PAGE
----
Vision Plans Increasingly Sharing Data to Help Employees With Chronic Conditions
Employers looking for ways to improve worker health and lower costs are increasingly looking at a source hidden in plain view: vision health plans.
Enhanced communication between eye doctors and primary-care providers can result in earlier detection of common chronic conditions including diabetes and hypertension, experts say.
"A lot of employers are saying, 'How do I complete the circle," says Sandy Ageloff, health and group benefits leader at Towers Watson & Co. "Many vision vendors are happy to offer more coordinated information sharing."
Vision-care specialists can often spot signs of chronic disease before primary-care providers—especially since people are far more likely to get an annual eye exam than an annual physical, Ageloff and other say.
One leader in the area is VSP Global, which covers 58 million lives, Ageloff says. "VSP is very aggressive about this and in a good way," she adds.
The Rancho Cordova, California-based company has a "medical data collection tool" that provides aggregate data to employers about worker health conditions discovered during routine eye exams. Those data are compliant with federal privacy standards.
In addition, VSP works with employers to connect with employee health plans and disease management programs to reach out to individual members after a condition has been spotted at an eye exam. VSP coordinates with primary-care providers to offer additional health services to patients identified as having a chronic condition.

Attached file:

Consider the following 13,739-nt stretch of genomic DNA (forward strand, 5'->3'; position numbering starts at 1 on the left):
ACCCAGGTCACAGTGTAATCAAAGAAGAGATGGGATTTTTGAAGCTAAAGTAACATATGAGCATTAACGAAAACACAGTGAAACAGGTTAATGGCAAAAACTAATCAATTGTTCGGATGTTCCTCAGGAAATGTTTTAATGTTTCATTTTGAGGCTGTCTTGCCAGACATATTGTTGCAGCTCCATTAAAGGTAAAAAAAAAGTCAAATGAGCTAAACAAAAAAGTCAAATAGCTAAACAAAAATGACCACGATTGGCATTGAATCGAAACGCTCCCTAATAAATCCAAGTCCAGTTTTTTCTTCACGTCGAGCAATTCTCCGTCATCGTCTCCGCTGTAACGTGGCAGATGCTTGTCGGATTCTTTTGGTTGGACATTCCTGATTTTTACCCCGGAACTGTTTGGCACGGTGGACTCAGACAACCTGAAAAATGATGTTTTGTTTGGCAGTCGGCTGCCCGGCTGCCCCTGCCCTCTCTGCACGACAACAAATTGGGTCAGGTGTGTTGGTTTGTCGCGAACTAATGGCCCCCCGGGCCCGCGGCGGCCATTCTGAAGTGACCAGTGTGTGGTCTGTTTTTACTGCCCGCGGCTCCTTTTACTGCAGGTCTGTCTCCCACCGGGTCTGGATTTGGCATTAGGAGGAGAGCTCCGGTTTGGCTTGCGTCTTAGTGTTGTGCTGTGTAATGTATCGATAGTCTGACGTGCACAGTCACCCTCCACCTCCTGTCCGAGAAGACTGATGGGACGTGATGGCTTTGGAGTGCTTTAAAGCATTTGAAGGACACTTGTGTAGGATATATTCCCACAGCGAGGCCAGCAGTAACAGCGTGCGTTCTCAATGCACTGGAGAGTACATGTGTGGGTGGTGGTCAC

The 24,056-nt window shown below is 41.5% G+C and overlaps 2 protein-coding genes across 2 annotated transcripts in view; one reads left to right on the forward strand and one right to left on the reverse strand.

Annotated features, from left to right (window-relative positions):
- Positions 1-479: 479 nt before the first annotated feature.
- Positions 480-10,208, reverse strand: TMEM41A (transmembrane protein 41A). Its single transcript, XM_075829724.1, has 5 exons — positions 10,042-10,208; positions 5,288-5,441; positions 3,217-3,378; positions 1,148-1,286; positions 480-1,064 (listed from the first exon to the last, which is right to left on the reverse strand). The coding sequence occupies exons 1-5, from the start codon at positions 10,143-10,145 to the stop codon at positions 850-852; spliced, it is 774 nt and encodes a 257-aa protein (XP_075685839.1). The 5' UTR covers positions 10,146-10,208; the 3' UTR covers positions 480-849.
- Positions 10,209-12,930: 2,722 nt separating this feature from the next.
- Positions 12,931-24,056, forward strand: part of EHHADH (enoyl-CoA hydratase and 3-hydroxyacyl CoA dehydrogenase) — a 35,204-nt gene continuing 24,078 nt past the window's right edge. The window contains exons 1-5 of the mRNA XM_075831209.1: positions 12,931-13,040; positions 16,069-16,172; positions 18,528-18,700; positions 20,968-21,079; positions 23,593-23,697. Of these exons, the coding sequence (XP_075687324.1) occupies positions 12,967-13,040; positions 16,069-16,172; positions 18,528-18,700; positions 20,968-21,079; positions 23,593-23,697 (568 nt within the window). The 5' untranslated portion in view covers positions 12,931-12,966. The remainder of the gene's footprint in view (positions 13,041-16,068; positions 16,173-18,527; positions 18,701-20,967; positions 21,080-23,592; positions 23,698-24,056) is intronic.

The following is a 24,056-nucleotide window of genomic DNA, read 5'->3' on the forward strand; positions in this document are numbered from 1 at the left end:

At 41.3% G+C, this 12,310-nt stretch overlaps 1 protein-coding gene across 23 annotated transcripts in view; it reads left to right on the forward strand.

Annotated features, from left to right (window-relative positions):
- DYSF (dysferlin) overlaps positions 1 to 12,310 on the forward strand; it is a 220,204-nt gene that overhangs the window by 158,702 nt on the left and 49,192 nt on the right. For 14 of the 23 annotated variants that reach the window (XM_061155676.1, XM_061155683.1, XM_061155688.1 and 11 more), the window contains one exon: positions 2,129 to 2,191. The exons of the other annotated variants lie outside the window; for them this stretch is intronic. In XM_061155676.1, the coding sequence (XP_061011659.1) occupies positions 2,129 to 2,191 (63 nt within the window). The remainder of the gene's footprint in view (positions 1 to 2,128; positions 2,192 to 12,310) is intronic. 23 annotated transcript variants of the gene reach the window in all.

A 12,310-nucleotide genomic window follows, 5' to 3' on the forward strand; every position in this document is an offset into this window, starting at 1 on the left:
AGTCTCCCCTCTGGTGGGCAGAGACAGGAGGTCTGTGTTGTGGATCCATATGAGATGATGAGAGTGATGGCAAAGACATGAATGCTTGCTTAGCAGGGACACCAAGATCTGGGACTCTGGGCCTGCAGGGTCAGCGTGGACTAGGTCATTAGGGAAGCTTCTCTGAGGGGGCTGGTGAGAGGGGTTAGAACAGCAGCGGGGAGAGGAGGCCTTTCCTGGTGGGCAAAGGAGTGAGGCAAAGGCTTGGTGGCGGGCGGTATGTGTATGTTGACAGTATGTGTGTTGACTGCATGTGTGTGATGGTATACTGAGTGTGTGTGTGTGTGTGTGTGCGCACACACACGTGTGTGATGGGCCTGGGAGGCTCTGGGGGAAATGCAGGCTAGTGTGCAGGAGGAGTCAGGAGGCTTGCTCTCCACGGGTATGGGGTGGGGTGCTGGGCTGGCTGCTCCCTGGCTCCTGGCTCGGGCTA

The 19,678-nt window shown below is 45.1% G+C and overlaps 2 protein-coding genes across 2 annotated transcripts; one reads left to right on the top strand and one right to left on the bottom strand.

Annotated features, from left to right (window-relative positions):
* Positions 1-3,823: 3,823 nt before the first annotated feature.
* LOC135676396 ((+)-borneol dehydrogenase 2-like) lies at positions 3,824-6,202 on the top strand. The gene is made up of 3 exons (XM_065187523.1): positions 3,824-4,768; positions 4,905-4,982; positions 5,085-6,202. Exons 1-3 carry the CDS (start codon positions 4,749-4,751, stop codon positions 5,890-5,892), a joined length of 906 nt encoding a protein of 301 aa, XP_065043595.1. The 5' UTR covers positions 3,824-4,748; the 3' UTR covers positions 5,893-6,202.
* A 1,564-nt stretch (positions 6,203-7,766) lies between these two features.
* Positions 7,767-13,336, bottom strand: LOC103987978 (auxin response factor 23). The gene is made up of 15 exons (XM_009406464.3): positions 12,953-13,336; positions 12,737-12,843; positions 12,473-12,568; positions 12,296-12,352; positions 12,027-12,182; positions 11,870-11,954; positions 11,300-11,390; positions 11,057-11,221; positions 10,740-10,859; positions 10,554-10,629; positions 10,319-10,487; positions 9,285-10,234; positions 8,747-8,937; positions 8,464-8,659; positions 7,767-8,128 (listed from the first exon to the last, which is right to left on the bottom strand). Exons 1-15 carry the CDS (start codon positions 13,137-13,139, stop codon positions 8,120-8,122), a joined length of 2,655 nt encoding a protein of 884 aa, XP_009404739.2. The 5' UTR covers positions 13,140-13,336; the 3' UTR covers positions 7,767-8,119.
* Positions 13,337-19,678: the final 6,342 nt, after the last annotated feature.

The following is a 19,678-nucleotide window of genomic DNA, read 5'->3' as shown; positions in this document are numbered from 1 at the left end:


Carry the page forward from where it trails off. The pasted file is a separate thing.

Susan Egbert, director of eye health strategies for VSP, said that VSP members are three times more likely to have an annual eye exam than an annual physical, and that point of contact can gather helpful information about an individual's health status.
"The eyes are the only place on the body where you can see blood vessels," Egbert says. "They are impacted by a number of health conditions."
Leaking or swelling of the eye blood vessels can indicate diabetes while an orange tinge to the vessels can be a sign of high cholesterol, she says. A peek at the eyes' blood vessels can also show symptoms of a brain tumor, high blood pressure and multiple sclerosis, she says.
"We see an opportunity to leverage the eye exam as part of an overall wellness program," Egbert says.
Indeed, a study conducted in 2011 indicated that 2.4 million people were identified as having a chronic disease after having a routine eye exam. Employers offering vision benefits saved $4.5 billion in health care costs because of early detection, according to the study conducted by the Human Capital Management Services Group, a consulting firm for VSP.
Eye doctors were first to detect signs of a chronic condition 65 percent of the time for high-cholesterol diagnoses, 20 percent of the time for diabetes and 30 percent of the time for hypertension. The study followed 200,000 VSP members without previous health conditions over a yearlong period.
The report also found that employers receive a 127 percent return on investment through early detection with eye exams.
Vision plans are also boosting follow up care for members with chronic conditions. EyeMed Vision Care, of Mason, Ohio, offers diabetic patients office visits every six months to monitor for signs of complications. Diabetes is a leading cause of adult blindness.
"Employers are looking for ways to manage their health care costs," says Towers Watson's Ageloff . Harnessing information from eye exams "is a way to identify health conditions and intervene earlier."
March 18, 2013
This article has been revised to reflect the following correction:
The symptoms that can be found via the eyes' blood vessels include: brain tumors, high blood pressure and multiple sclerosis.